Time and time again, we are told by anti-abortion proponents that banning abortion and supporting anti-abortion crisis pregnancy centers is “pro-life.” But the facts show otherwise.
We are seeing this play out in real time in Texas where a group of women and doctors have sued for clearer medical exceptions in the Lone Star State. The group argued that abortion bans put their health at risk and their lives in danger. Travis County District Judge Jessica Mangrum ruled in favor of the group, providing a temporary injunction on the abortion bans.
Hours later, however, Texas Attorney General Ken Paxton filed an appeal with the state Supreme Court, effectively blocking the judge’s orders. In a press release, Paxton wrote: “Texas pro-life laws are in full effect. … This judge’s ruling is not.”
I can’t help but think about the dozen-plus women in the Texas lawsuit and how devastating this process must be for them — and the countless others who the lawsuit undoubtedly represents. One plaintiff, Amanda, was told by doctors that her pregnancy was not viable but that they could not legally perform an abortion. Three days later, Amanda developed a life-threatening infection and went into septic shock.
Amanda described the horrifying experience in court: “My teeth were chattering uncontrollably, I couldn’t put together a sentence. … Imagine when you have the worst flu you’ve ever had in your entire life, it was that times one thousand; it was awful.” As a result of being forced to continue her pregnancy, she developed scarring and may be unable to conceive in the future.
This is hardly “pro-life.”
And. sadly, these travesties will continue until abortion bans are lifted. How do we know this? Because research has already shown that bans on abortion care do not further “life” but rather death.
A report from Gender Equity Policy Institute found that women in states with abortion bans are three times more likely to die during pregnancy, childbirth or soon after giving birth than women in states where abortion care is legal. Additionally, babies born in states with abortion bans are 30 percent more likely to die in their first month of life.
These disparities run especially deep for marginalized communities. For instance, Black women are three times more likely to die in pregnancy, childbirth or right after giving birth than white women. Furthermore, Black babies are two times more likely to die in their first month of life than white babies.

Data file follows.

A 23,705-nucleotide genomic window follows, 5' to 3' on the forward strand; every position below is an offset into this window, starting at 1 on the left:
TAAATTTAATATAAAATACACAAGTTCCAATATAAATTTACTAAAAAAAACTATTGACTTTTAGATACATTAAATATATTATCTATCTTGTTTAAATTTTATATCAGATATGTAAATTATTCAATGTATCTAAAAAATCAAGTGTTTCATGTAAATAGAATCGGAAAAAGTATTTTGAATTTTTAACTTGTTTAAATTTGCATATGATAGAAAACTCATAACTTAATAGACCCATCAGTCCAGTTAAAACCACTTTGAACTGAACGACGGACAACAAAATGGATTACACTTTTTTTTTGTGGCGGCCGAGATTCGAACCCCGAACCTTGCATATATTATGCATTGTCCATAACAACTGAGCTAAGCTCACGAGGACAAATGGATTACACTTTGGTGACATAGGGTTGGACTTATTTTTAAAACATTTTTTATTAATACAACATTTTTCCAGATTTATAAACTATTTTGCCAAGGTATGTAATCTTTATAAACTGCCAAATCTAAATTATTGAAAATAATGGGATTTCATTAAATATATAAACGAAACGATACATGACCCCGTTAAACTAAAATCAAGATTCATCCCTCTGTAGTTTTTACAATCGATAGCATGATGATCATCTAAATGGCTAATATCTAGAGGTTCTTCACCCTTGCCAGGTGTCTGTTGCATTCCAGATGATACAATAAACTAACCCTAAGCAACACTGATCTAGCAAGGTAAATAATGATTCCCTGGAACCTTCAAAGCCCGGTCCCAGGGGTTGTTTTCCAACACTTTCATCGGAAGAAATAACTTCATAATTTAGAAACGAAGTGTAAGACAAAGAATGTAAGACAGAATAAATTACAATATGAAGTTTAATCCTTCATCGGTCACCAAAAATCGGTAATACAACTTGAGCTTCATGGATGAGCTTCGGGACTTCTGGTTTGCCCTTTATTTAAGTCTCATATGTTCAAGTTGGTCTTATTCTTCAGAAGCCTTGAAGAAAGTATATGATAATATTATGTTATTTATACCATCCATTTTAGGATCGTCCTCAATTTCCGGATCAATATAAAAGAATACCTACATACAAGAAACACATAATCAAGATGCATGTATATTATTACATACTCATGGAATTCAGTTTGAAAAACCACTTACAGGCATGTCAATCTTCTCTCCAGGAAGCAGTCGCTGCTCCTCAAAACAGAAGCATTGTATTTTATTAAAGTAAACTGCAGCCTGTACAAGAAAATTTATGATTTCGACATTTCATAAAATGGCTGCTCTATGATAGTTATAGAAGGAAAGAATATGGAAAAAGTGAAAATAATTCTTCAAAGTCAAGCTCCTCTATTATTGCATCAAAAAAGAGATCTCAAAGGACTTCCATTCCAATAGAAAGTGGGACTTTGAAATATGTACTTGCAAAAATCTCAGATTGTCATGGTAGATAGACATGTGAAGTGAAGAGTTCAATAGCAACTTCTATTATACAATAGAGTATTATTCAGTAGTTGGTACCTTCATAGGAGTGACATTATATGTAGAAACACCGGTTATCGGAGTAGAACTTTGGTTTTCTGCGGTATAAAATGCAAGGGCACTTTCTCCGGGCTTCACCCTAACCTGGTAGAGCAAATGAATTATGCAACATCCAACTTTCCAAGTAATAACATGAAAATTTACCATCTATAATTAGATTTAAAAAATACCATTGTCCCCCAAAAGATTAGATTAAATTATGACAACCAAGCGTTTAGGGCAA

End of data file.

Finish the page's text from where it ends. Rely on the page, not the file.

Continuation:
We see this in the Freedom From Religion Foundation’s home state of Wisconsin., where abortion has been banned since the U.S. Supreme Court repealed Roe v. Wade. However, long before Roe was overturned, Wisconsin has been considered a hostile abortion state with limited access and no subsidized care for low-income people. Wisconsin has the highest Black infant mortality rate in the country, and Black women die at twice the rate of white women in the state.
In fact, maternal mortality nearly doubled between 2018 and 2021 across the country. The numbers in a post-Roe America are undoubtedly higher but may be difficult to track. A new article by ProPublica explains that each state has its own data collection strategy, leading to inconsistencies. Plus, some records may not address abortion access as a factor for maternal mortality. And Idaho has actually disbanded its maternal mortality review committee. These omissions and discrepancies create a checkered overview of the true impact of reversing Roe.
But researchers have looked at past data to make determinations of what happens without abortion access. For instance, researchers from the University of Colorado-Boulder used 2020 data to estimate that banning abortion across the entire country would increase maternal mortality by 24 percent.
For people who identify as “pro-life,” abortion bans are a win. Such a viewpoint reflects a narrow scope of pregnancy, childbirth and life itself. Pregnancy and childbirth carry risk. After all, women are 14 times more likely to die during childbirth than they are from an abortion.
Beyond that, though, pregnancy and childbirth are extremely complex processes that require comprehensive access to all reproductive health services. Without abortion, providers are unable to have honest conversations and discuss all options with pregnant people. In fact, many physicians in states like Texas, North Carolina, Ohio and Florida have fled to other states because of the detrimental impact of abortion bans on patient care.
With the further erosion of abortion, maternal deaths are expected to rise, although the real number may never be known due to lack of consistent statistics across the country. However, research already shows us what we secular voters know to be true: We need abortion access in all states and districts — now.